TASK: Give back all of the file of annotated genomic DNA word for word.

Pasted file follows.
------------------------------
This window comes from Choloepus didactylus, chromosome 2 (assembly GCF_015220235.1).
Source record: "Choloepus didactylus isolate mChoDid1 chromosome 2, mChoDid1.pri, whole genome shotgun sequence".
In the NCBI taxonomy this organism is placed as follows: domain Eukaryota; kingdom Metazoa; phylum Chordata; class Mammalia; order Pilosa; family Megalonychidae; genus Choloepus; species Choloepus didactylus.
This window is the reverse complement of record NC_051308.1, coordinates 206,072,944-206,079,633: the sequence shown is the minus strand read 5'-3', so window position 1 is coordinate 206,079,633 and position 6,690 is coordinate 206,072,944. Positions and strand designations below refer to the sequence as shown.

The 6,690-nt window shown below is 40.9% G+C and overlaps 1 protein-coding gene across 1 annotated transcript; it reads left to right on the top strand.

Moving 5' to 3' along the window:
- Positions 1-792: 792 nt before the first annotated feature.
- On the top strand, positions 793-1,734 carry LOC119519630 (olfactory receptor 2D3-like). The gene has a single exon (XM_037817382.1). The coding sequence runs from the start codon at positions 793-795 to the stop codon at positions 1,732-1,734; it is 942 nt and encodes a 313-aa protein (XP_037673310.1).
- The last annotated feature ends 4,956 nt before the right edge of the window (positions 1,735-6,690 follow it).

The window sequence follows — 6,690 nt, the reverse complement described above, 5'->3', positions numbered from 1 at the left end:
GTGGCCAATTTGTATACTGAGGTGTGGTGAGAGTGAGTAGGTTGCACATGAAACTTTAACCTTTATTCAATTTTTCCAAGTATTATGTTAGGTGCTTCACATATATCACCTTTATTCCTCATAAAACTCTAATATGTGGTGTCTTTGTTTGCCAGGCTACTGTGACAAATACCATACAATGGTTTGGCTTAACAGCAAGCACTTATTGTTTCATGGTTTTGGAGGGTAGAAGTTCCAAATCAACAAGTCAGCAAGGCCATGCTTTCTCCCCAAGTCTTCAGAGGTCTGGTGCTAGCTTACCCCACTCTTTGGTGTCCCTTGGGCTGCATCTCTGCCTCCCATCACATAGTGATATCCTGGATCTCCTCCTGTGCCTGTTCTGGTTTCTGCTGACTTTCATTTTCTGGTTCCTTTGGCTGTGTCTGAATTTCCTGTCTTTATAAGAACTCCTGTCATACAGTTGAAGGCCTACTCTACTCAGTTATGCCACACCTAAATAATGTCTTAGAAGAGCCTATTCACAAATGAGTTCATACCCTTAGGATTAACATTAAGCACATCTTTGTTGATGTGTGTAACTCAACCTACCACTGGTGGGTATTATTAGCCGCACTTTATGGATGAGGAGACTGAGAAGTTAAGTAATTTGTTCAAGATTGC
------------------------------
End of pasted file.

This window comes from Choloepus didactylus, chromosome 2 (assembly GCF_015220235.1).
Source record: "Choloepus didactylus isolate mChoDid1 chromosome 2, mChoDid1.pri, whole genome shotgun sequence".
In the NCBI taxonomy this organism is placed as follows: domain Eukaryota; kingdom Metazoa; phylum Chordata; class Mammalia; order Pilosa; family Megalonychidae; genus Choloepus; species Choloepus didactylus.
This window is the reverse complement of record NC_051308.1, coordinates 206,072,944-206,079,633: the sequence shown is the minus strand read 5'-3', so window position 1 is coordinate 206,079,633 and position 6,690 is coordinate 206,072,944. Positions and strand designations below refer to the sequence as shown.

The 6,690-nt window shown below is 40.9% G+C and overlaps 1 protein-coding gene across 1 annotated transcript; it reads left to right on the top strand.

Moving 5' to 3' along the window:
- Positions 1-792: 792 nt before the first annotated feature.
- On the top strand, positions 793-1,734 carry LOC119519630 (olfactory receptor 2D3-like). The gene has a single exon (XM_037817382.1). The coding sequence runs from the start codon at positions 793-795 to the stop codon at positions 1,732-1,734; it is 942 nt and encodes a 313-aa protein (XP_037673310.1).
- The last annotated feature ends 4,956 nt before the right edge of the window (positions 1,735-6,690 follow it).

The window sequence follows — 6,690 nt, the reverse complement described above, 5'->3', positions numbered from 1 at the left end:
GTGGCCAATTTGTATACTGAGGTGTGGTGAGAGTGAGTAGGTTGCACATGAAACTTTAACCTTTATTCAATTTTTCCAAGTATTATGTTAGGTGCTTCACATATATCACCTTTATTCCTCATAAAACTCTAATATGTGGTGTCTTTGTTTGCCAGGCTACTGTGACAAATACCATACAATGGTTTGGCTTAACAGCAAGCACTTATTGTTTCATGGTTTTGGAGGGTAGAAGTTCCAAATCAACAAGTCAGCAAGGCCATGCTTTCTCCCCAAGTCTTCAGAGGTCTGGTGCTAGCTTACCCCACTCTTTGGTGTCCCTTGGGCTGCATCTCTGCCTCCCATCACATAGTGATATCCTGGATCTCCTCCTGTGCCTGTTCTGGTTTCTGCTGACTTTCATTTTCTGGTTCCTTTGGCTGTGTCTGAATTTCCTGTCTTTATAAGAACTCCTGTCATACAGTTGAAGGCCTACTCTACTCAGTTATGCCACACCTAAATAATGTCTTAGAAGAGCCTATTCACAAATGAGTTCATACCCTTAGGATTAACATTAAGCACATCTTTGTTGATGTGTGTAACTCAACCTACCACTGGTGGGTATTATTAGCCGCACTTTATGGATGAGGAGACTGAGAAGTTAAGTAATTTGTTCAAGATTGC